Further, a cacophony of voices resulting from a fundamental trade-off between more transparency/communication at home, which is essential for trust, and the alignment of diverging developments and views across countries, might arise and confuse the recipients of the messages. Corroborating this hypothesis, we found that speeches impact more negatively on trust the less integrated euro countries are in terms of growth. This echoes the difficulty a lack of convergence within EMU countries poses for reaching a broad and heterogenous audience pointed out by Schnabel (2020).
Another interpretation is that the ECB is (mis)used as a scapegoat for developments which are outside its remit, especially during crisis periods. The result that the negative effect of speeches was exacerbated during the global financial crisis and European sovereign debt crises is in line with this conjecture.
A further alternative reading of the evidence is that trust-building is a complex undertaking that takes many years, arguably more than 20 years, especially when policy makers have to navigate large stretches of stormy water.
Central bank speeches can be interpreted as reflecting their presence in the media. This suggests that the most plausible and straightforward explanation of our results is that an increasing disclosure of information – a too intense central bank presence in the media – poses limits to its processing (Kahnemann 2003). This interpretation is consistent with a line of literature warning that excessive provision of information by central banks may lead to “information overload and confusion” (Van der Cruijsen et al. 2010: 1483) and “weaken support for a central bank” (Mishkin 2004: 26).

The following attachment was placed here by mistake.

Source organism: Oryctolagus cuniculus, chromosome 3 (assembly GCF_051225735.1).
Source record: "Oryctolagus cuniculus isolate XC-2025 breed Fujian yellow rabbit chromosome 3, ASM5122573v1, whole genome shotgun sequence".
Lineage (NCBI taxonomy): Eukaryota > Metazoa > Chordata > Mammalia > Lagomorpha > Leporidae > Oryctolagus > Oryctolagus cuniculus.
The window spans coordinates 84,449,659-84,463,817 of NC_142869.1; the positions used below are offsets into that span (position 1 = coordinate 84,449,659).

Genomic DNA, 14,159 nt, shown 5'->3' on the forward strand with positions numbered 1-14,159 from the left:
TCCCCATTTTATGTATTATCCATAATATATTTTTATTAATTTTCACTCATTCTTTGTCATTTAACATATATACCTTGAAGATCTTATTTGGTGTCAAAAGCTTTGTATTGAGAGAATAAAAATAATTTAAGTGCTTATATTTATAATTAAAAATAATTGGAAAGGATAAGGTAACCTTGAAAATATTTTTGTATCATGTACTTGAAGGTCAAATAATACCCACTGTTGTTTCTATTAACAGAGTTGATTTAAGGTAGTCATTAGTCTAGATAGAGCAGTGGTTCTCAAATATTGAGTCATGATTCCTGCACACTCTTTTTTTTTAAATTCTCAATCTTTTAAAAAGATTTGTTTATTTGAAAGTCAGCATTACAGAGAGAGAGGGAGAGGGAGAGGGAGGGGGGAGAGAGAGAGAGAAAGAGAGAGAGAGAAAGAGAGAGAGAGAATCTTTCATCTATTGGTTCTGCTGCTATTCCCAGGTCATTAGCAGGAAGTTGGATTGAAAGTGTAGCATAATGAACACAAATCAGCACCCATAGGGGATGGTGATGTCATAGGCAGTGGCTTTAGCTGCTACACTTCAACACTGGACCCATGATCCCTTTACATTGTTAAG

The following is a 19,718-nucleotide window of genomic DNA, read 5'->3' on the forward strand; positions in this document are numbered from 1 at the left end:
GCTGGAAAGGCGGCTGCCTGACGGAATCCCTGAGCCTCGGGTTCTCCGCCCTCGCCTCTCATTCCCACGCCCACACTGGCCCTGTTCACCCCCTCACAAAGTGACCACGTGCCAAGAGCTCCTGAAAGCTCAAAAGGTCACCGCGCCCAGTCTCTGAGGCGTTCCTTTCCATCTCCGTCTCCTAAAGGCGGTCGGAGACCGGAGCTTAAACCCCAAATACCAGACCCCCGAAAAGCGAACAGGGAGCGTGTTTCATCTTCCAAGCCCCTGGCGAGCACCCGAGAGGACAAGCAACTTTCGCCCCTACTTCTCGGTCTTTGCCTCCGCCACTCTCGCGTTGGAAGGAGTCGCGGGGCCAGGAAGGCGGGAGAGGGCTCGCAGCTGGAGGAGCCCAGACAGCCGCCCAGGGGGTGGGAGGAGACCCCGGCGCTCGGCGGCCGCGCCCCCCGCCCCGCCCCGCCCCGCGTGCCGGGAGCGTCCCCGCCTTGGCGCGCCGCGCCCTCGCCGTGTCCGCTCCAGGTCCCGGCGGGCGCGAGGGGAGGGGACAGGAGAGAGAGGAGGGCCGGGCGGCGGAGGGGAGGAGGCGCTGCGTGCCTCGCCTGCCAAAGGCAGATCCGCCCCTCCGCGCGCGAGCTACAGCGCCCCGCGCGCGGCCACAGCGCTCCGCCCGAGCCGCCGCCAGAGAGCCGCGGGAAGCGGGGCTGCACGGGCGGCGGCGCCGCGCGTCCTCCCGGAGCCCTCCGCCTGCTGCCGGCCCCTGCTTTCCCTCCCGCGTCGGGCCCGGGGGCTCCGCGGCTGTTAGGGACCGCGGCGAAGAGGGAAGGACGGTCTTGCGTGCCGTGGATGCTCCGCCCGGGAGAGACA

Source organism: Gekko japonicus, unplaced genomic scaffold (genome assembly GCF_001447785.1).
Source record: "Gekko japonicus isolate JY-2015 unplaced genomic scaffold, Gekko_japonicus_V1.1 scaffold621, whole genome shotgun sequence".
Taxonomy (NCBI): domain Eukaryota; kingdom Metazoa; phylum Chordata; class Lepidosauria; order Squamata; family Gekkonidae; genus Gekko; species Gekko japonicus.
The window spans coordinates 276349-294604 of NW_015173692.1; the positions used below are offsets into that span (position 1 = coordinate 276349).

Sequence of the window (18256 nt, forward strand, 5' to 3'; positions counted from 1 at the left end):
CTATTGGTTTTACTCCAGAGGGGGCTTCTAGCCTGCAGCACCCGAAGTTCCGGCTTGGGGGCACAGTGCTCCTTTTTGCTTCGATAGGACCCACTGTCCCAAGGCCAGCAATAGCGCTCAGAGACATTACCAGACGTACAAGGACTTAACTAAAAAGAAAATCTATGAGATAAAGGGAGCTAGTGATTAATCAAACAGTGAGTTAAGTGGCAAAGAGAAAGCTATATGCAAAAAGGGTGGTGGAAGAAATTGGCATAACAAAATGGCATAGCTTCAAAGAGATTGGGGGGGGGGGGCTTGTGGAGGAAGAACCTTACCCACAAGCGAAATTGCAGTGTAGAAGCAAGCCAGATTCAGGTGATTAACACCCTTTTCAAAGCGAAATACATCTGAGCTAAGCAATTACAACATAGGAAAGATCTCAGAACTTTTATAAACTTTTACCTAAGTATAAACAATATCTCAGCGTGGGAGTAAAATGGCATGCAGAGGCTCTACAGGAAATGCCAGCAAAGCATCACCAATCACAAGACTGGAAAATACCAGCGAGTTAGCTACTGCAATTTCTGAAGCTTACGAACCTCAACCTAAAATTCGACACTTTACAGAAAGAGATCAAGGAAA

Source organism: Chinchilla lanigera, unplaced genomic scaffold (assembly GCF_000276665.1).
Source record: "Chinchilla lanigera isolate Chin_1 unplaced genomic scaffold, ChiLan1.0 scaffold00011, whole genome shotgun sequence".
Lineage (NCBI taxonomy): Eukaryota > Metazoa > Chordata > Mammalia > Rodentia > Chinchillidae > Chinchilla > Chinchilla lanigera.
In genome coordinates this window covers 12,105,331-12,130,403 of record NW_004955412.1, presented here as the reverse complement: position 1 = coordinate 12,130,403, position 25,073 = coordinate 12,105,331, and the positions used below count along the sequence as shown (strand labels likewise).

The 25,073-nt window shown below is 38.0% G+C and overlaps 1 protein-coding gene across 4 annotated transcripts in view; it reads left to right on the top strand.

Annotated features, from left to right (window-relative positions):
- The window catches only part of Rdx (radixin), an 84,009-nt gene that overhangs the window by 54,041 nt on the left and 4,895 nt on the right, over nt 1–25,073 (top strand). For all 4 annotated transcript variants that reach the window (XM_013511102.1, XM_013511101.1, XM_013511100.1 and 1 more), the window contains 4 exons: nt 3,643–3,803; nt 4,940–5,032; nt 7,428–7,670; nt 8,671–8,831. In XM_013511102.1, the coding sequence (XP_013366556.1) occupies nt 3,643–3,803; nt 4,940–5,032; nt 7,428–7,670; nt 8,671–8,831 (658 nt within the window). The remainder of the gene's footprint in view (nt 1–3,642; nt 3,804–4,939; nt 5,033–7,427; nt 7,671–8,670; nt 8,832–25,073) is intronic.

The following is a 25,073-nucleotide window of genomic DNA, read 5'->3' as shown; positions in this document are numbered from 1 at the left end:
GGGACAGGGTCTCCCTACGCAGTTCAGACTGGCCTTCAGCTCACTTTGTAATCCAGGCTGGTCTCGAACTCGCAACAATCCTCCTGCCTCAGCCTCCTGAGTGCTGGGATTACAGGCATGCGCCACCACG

Eurosystem speeches appear to reduce the trust citizens pose in the ECB. What exactly causes this result is an unresolved issue. We provide some explanations, including (i) people’s limit to process large amounts of information which leads them to harbour suspicions of a central bank’s policies, (ii) a cacophony problem, and (iii) the possibility that the ECB is used as a scapegoat for outcomes for which it is not responsible. Whether our results hold in other currency unions cannot be told for the lack of comparable surveys. That said, the evidence we found for trust in the ECB are qualitatively comparable with studies that report negative effects of central bank speeches in large country samples with respect to forecast accuracy (Lustenberger and Rossi 2018) and business executives’ assessment of central banks’ impact on the economy (Hwang et al. 2021). The main policy implication from our analysis is that there may be the need to coordinate the quantity of public talks to enable market participants, professional forecasters, firms, and households to take in their messages as intended.
Authors note: The views, opinions, findings, and conclusions or recommendations expressed in this column are strictly those of the authors. They do not necessarily reflect the views of the Bank of Korea, the Swiss Financial Market Supervisory Authority (FINMA) or the Swiss National Bank (SNB). The Bank of Korea, FINMA and the SNB take no responsibility for any errors or omissions in, or for the correctness of, the information contained in this column.